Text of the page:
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Below we look at the different types of investments which are traded on the stock exchange.
Shares give you a stake in a company that is listed on the stock exchange (for example Tesco or HSBC). When you buy a share, you become a part-owner of that company and you’re entitled to share in its profits.
Individual shares are traded on the London Stock Exchange as well as other UK and international stock markets. The price of a share will fluctuate throughout the day when the stock exchange is open. Share prices can be very volatile as market and economic conditions as well as the company’s results directly impact how much people are willing to buy and sell shares for. You usually pay trade fees when buying or selling shares.
Holding a small number of individual shares can be a high risk strategy because companies can, and do, fail, even well-known ones. In contrast, when you hold a fund, investment trust or ETF you are spreading the risk more widely because the fund will normally hold a range of shares in different companies.
It can be quite time consuming to keep on top of the frequent updates and financial statements released by companies, and in-depth analysis can require considerable expertise. Hence, many investors opt to rely on professional fund managers and their teams of analysts to do this research by investing using funds, investment trusts or ETFs.
Like funds, investment trusts can invest in a range of assets classes globally. Trusts differ from funds in that they are public companies usually listed on the London Stock Exchange and can be bought or sold at any time during stock market hours. They have a board of directors who look after shareholder interests, and professional fund managers who look after the investments day to day.
Unlike funds, investment trusts issue a fixed number of shares at launch and buyers and sellers are matched through the market. Management charges also apply and there is usually a trade fee for buying or selling investment trust shares.
Depending on whether a trust is in or out of favour, shares in investment trusts can trade at a premium (more than) or discount (less than) the value of the trust’s underlying assets. This makes them a little more complex than funds. Investment trusts are useful for investing in less liquid markets, such as direct property or private equity, because the manager is not forced to sell holdings when investors wish to sell.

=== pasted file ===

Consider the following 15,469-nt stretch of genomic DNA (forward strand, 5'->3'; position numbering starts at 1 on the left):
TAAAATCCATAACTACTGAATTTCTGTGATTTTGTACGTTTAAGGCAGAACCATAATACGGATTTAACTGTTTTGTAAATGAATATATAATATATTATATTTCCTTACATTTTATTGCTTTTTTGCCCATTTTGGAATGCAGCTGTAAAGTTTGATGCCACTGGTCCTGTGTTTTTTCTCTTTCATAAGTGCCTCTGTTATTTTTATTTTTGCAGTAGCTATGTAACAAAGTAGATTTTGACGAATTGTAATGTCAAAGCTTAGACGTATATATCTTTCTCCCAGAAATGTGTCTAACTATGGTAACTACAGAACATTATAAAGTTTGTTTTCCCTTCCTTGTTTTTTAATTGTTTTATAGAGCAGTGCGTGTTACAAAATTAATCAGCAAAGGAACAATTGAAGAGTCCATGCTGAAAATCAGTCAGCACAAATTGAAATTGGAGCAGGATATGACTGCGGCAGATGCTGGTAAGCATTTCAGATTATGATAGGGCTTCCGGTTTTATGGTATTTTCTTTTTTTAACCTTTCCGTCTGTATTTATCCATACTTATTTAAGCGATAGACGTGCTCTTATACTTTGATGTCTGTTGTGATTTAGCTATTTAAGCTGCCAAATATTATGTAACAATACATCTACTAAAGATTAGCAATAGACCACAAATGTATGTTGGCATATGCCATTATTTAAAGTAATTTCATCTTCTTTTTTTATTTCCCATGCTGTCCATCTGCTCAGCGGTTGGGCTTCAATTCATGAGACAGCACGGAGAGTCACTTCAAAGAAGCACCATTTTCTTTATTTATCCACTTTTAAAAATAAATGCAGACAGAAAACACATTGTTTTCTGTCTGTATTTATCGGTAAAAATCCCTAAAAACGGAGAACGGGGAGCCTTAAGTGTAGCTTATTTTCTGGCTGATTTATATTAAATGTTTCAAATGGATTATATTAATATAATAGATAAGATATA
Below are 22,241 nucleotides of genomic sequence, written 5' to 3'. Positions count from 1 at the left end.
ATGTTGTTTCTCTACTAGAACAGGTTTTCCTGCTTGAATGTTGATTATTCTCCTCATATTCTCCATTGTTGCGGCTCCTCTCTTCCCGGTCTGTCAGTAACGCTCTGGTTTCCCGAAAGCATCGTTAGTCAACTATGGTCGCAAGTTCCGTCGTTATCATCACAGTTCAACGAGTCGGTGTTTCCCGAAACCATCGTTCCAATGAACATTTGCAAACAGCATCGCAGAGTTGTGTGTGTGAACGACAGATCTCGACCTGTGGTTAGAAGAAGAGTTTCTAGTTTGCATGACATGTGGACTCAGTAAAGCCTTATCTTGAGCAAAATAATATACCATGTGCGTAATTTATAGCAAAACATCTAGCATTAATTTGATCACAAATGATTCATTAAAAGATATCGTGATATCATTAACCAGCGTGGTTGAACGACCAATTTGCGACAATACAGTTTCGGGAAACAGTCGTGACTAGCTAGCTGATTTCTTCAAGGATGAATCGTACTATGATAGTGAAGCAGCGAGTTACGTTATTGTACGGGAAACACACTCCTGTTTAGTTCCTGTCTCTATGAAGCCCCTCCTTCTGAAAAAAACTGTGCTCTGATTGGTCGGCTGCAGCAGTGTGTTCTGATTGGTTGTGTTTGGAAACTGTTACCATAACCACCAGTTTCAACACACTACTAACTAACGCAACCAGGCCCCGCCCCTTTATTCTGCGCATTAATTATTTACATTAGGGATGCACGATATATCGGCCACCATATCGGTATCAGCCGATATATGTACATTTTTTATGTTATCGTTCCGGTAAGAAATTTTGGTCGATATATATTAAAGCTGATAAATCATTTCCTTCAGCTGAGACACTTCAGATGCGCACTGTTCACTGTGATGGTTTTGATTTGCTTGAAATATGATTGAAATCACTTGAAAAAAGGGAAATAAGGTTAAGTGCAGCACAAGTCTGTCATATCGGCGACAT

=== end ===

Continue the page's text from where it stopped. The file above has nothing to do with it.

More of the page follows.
ETFs are a low cost way to broaden your investment portfolio. They are passive investments that seek to replicate the returns of a chosen index but offer a high level of transparency as they declare their holdings daily.
As with investment trusts, management charges apply and they trade on the stock exchange which means you’ll incur a trade fee when you buy or sell. ETFs are quick and cheap to set up and as such are used to provide exposure to specialist themes, such as gold, wheat or clean energy. ETFs may buy the underlying asset or use tools, called derivatives, to replicate exposure. As such ETFs can be complex and potentially high risk.
Equity investments are priced throughout the day during market trading hours of 8am and 4.30pm. When buying or selling during this time, investors are presented with a live quote to accept before the trade is placed. Trades placed outside of these hours can be dealt 'at best' which means at the next available opportunity when the market next opens.
Typically, there are three types of costs associated with trading in equity investments:
These taxes and levies do not apply if you buy or sell ETFs. We explain in detail the fees and charges associated with investing with Willis Owen later on.